> People can get decent shots even with a P&S on overcast days!  With the
    > 4/3 you have the advantage of a larger sensor, so overcast days should be
    > less of a problem.  No need to stick with ISO 200.  May lenses these days
    > have image stabilisation, so no longer are you restricted to the short
    > exposures of the 1/F.L. seconds rule.
    >
    > Methinks you aren't taking full advantage of your equipment.
    >
    > (I accept that low light indoors is a different order of magnitude
    > problem, but not just "an overcast day".)
    >
    > David


    I probably just have lower tolerance for noise. 4/3rds at 400-800ISO
    in shadows is noisy, so keeping (ideally) at 200 ISO is important.
    Also things like birds and animals tend to be shadowed, even on bright
    days (if you shoot in a forested area) so effectively, you are
    shooting in dusk-like conditions.
    RichA, Jan 11, 2012
    #14
  15. RichA

    RichA Guest

    On Jan 11, 2:59 am, Bruce <> wrote:
    > "David J Taylor" <> wrote:
    >
    >
    >
    >
    >
    >
    >
    >
    >
    > >"RichA" <> wrote in message
    > >news:...
    > >[]
    > >> Slow lenses are a major problem in this regard as even an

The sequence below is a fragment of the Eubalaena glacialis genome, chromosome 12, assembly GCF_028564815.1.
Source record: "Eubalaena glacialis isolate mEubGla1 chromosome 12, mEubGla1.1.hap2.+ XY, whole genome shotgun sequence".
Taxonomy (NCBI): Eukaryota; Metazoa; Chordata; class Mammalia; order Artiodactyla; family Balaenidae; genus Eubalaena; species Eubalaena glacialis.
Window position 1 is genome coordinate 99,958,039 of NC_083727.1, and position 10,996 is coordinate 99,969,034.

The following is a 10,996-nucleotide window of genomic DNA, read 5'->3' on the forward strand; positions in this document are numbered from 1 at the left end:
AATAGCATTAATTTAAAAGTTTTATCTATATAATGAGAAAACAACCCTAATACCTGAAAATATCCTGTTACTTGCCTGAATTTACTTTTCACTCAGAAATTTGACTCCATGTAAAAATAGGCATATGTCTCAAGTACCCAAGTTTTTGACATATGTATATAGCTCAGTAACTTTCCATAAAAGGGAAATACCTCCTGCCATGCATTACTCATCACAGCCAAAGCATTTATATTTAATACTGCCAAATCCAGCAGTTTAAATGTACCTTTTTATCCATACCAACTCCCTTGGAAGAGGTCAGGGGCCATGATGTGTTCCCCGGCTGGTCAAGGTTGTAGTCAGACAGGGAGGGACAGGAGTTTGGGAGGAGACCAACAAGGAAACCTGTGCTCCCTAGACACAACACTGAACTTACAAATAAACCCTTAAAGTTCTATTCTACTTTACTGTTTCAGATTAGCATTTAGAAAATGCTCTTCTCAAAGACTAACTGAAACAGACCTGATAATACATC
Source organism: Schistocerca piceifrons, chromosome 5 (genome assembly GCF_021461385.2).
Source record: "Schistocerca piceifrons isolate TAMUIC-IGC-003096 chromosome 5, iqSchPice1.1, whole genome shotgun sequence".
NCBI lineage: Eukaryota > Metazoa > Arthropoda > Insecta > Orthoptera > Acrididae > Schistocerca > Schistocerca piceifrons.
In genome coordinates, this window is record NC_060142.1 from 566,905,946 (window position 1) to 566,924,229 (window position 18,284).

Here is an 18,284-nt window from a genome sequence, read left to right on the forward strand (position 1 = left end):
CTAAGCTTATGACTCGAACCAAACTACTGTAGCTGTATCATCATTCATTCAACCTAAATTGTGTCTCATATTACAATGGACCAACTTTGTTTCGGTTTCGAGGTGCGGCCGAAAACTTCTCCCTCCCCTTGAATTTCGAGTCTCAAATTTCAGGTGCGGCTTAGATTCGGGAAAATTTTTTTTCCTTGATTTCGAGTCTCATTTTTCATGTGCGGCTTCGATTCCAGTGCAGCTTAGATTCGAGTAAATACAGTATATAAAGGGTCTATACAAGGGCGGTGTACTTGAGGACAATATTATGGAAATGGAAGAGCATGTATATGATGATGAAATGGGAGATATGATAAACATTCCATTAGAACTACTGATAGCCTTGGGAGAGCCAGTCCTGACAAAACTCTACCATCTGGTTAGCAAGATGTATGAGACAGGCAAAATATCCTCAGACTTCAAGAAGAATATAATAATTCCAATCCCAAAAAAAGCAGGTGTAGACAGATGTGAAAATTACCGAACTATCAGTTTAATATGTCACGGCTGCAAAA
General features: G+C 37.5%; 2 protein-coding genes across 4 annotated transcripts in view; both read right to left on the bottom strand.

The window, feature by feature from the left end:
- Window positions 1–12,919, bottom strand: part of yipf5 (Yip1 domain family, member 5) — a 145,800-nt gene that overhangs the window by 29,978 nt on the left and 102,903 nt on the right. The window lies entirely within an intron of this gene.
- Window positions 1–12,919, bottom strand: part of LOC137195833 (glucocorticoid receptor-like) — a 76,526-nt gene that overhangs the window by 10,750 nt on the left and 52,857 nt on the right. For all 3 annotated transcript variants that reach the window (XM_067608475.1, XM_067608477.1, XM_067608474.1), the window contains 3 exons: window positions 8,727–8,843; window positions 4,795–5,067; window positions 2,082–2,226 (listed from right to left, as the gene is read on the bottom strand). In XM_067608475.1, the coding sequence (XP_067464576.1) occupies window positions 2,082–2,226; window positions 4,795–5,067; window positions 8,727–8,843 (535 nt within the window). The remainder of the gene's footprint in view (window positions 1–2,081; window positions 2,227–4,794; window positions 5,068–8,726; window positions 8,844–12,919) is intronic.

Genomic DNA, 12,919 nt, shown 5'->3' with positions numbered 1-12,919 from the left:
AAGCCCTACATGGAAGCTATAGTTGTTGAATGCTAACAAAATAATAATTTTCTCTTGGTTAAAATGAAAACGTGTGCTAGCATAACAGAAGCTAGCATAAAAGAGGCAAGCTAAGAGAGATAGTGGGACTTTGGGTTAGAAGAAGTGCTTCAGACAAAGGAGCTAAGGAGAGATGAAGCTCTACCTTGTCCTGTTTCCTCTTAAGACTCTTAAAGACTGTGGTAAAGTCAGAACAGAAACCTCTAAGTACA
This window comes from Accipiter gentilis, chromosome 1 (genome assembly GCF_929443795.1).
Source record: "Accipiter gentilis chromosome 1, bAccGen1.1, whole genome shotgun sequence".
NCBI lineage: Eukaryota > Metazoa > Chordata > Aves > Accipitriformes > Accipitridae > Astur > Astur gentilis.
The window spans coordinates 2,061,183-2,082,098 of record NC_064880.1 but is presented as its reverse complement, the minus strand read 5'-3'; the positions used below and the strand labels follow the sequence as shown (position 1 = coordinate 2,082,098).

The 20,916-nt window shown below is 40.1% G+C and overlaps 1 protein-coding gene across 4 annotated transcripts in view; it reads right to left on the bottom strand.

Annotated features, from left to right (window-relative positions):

> >> overcast day can kill chances to obtain decent shots, if you are
    > >> trying to shoot a 200 ISO with a zoom that never gets any faster than
    > >> f5.6-6.3.

    > >[]

    >
    > >People can get decent shots even with a P&S on overcast days!  With the
    > >4/3 you have the advantage of a larger sensor, so overcast days should be
    > >less of a problem.  No need to stick with ISO 200.  May lenses thesedays
    > >have image stabilisation, so no longer are you restricted to the short
    > >exposures of the 1/F.L. seconds rule.

    >
    > >Methinks you aren't taking full advantage of your equipment.

    >
    > >(I accept that low light indoors is a different order of magnitude
    > >problem, but not just "an overcast day".)

    >
    > That's a sound analysis, David.  The latest Panasonic 16 MP sensors in
    > the G3 and GX1 bodies reliably produce low noise images at up to ISO
    > 1600, so there is no need to stop shooting on overcast days.   So slow
    > lenses are no longer an issue as far as noise is concerned.
    >


    Well, this is the GH2 at 1600 ISO (raw conversion, no NR applied) and
    while the noise is nice-looking, it is still visible. Click
    "Original" to see it full sized.

    http://www.pbase.com/andersonrm/image/133628881/large
    RichA, Jan 11, 2012
    #15
  16. RichA

    Bruce Guest

    RichA <> wrote:
    >On Jan 11, 2:59 am, Bruce <> wrote:
    >> The latest Panasonic 16 MP sensors in
    >> the G3 and GX1 bodies reliably produce low noise images at up to ISO
    >> 1600, so there is no need to stop shooting on overcast days.   So slow
    >> lenses are no longer an issue as far as noise is concerned.
    >>

    >
    >Well, this is the GH2 at 1600 ISO (raw conversion, no NR applied) and